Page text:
Report Card on “Five Top Media Trends for 2018”


Norman Birnbach, President, Birnbach Communications

One of the ways smartphones has affected society is that most of us are now media junkies, whether it’s traditional media or social media. Most of us consume media at substantial – and surprising – rates each day. In Feb. on, we issued our top five media trends, based on our experience identifying media trends that goes back nearly two decades.

Understanding the media is vital, we feel, for the success of any marketing, PR, social media or thought leadership campaign. It can be important to understand the media, even if the trends don’t go in your direction. The reason: print newspapers and magazines as well as broadcast news have only a limited number of pages or minutes they need to fill; if they’re devoting most of their pages or air time for some other trend – let’s say, the midterm elections – they won’t have time to cover your news, trends or perspective.

Near the end of each year, we look at the trends we issued at the start of the year to see how we did so that we can learn and better advise our clients for the following year.

Here’s how we did with our media predictions for 2018.

  1. The news cycle will continue to speed up. We got this right: the news cycle has gotten faster and shorter, by which we mean there often seems like news breaks several times a day (it used to break once a day, if that) while only a handful of items remained top stories for several weeks. Today, the impact of most news dissipates before the next day. We expect that many people will start suffering from news fatigue next year, tired of constant news alerts on their phones. Grade: A.
  2. People will be more anxious and angry. We said, “The constant barrage of news, along with the need to comment or read others’ comments, is turning this into the Age of Anxiety and Anger,” and this obviously follows the shorter news cycle. We also said that screen addiction and being constantly barraged by alerts, “actually leaves most of us feeling more empty, worried and angry than before, even if factoring out politics.” We did see more coverage on stress, anxiety, mental health and ways to de-stress – and we expect more as the 2020 campaign approaches. Grade: A.
  3. 2018 will be tough for traditional and online media. While news consumption has increased, newspapers and magazines still haven’t developed a sustainable business model. There’s been bad news with local media; once thought of as safe based on the now-disproven premise that everyone is interested in their community, local newspapers have had a tough time. There’s a new term to describe this situation: new deserts, neighborhoods that have limited access to local news and information because there is no local news organization covering the area. Once thought to be limited to rural areas, there are even parts of New York City that have lost local print and online news sites and have been labeled news deserts.  Grade: B+.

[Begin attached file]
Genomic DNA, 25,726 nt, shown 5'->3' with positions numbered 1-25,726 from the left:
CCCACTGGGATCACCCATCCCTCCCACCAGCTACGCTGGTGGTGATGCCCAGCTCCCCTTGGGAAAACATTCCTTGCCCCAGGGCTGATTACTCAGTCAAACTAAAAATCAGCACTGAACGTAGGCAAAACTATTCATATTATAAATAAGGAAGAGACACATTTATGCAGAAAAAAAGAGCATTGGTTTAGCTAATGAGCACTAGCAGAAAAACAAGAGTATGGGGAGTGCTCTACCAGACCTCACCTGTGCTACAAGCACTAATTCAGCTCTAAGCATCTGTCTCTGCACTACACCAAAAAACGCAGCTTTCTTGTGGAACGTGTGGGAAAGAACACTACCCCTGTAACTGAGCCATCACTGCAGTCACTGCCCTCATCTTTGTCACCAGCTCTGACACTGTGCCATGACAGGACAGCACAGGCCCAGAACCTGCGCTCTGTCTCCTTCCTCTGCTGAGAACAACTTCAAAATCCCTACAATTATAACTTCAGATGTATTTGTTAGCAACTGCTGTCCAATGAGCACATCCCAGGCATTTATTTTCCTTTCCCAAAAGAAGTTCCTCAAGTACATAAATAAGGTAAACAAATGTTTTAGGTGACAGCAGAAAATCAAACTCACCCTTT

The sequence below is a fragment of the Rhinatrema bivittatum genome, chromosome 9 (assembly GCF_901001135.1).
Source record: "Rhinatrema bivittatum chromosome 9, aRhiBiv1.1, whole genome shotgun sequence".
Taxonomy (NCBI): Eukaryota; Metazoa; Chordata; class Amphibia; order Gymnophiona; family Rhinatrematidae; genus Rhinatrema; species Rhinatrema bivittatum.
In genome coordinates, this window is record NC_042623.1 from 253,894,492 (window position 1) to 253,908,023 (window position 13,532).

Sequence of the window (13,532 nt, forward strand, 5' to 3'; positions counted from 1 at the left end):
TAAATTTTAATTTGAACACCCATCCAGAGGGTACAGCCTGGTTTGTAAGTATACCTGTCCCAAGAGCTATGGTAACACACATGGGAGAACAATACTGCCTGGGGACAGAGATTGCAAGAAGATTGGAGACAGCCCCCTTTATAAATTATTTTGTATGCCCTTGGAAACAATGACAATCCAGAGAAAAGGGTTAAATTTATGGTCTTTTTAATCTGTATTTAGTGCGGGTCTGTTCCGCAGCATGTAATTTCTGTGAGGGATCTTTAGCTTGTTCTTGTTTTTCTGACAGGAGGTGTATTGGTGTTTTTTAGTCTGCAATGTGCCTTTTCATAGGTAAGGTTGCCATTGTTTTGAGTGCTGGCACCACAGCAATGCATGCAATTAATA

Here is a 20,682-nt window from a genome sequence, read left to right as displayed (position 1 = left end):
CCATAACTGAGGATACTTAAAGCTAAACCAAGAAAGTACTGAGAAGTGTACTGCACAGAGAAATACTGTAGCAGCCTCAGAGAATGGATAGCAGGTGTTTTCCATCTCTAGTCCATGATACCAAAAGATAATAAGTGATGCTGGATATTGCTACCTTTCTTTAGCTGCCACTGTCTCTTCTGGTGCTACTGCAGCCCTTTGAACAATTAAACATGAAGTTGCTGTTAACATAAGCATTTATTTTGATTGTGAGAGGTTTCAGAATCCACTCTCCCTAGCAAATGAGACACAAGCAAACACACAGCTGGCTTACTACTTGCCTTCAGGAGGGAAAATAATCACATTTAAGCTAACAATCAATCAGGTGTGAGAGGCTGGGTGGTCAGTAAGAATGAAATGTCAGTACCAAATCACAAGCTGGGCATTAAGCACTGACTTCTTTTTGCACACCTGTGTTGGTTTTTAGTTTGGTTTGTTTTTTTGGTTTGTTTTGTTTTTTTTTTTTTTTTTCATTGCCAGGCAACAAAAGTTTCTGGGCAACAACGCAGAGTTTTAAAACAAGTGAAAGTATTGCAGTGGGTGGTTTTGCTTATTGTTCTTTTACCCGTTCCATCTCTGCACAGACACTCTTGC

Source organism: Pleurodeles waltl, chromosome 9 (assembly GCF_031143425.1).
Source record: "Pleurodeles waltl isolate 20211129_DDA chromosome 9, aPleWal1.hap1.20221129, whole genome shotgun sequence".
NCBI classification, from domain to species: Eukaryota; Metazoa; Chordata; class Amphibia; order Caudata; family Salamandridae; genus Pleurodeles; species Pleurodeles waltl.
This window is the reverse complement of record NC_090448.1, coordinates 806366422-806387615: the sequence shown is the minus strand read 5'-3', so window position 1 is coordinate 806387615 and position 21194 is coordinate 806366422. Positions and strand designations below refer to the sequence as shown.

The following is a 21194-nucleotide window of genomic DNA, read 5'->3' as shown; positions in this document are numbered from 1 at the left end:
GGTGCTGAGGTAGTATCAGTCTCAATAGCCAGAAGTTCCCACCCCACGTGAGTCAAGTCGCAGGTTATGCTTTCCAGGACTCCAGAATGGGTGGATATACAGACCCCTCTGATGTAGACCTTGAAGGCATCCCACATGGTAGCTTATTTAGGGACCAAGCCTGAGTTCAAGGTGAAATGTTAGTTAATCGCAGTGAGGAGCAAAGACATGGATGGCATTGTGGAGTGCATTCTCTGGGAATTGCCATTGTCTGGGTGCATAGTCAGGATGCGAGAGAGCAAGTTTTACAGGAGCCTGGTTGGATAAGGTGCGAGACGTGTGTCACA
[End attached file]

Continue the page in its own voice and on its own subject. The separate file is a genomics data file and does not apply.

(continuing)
4. Fake news won’t fade in 2018. Ah, we wish we were wrong about this. There are rumors, clickbait, satire, political bias, conspiracy sites – and that doesn’t classify all the flavors out there. We can’t even agree on a definition of fake news or on a solution to the problem. Algorithms alone won’t solve this problem, neither will regulating Facebook, Twitter and Google – though those may be helpful steps. This will continue to be a major problem for the U.S. as a democracy (all countries, actually) but it’s also a problem for companies who rely on faith in the media to help market their goods and services. We’re not sure of an answer but it’s important to be aware of this from a marketing perspective. Grade: A.
  5. Cord cutters won’t save money or money. This was more of a “fun” media trend. There are a growing number of streaming services but it’s still complicated to just watch TV and access all the different streaming options. It’s much easier to stream on a smartphone but you don’t get local news or sports as easily. (Some have complained about video that buffers or pixelates at key moments during a game.) Also, cord cutting is probably more expensive than cable, if you add in all the different services. Grade: B+.

Our grade for 2018 is an A-.

Unfortunately, we think all the media trends we identified will continue into 2019 and beyond. That’s the new normal when deal with the media, and much of it will make marketing harder. After all, most Americans these days have very short attention spans for news and a decreasing amount of trust in the media. Getting and keeping their attention will continue to be more of a challenge, especially for those organizations that think nothing’s changed. Marketing continues to be important but it requires new ways and approaches to break through the clutter.

Norman BirnbachAbout the Author: Norman Birnbach is the president of Birnbach Communications,, a Boston-based PR and social media agency focused on thought leadership that has been issuing annual predictions for nearly two decades. His blog, PR BackTalk, provides insights and attitude about PR, journalism and traditional and social media. 




  1. Louise Pollock on at 7:24 AM

    Thanks for the great insights. I will be sharing your media report card with staff!

    • Norman Birnbach on at 5:55 PM

      Hi Louise! We expect all those media trends to continue in 2019, unfortunately. The ongoing battle over media credibility is a big challenge for PR and marketers because we rely on them as a vehicle for our clients.

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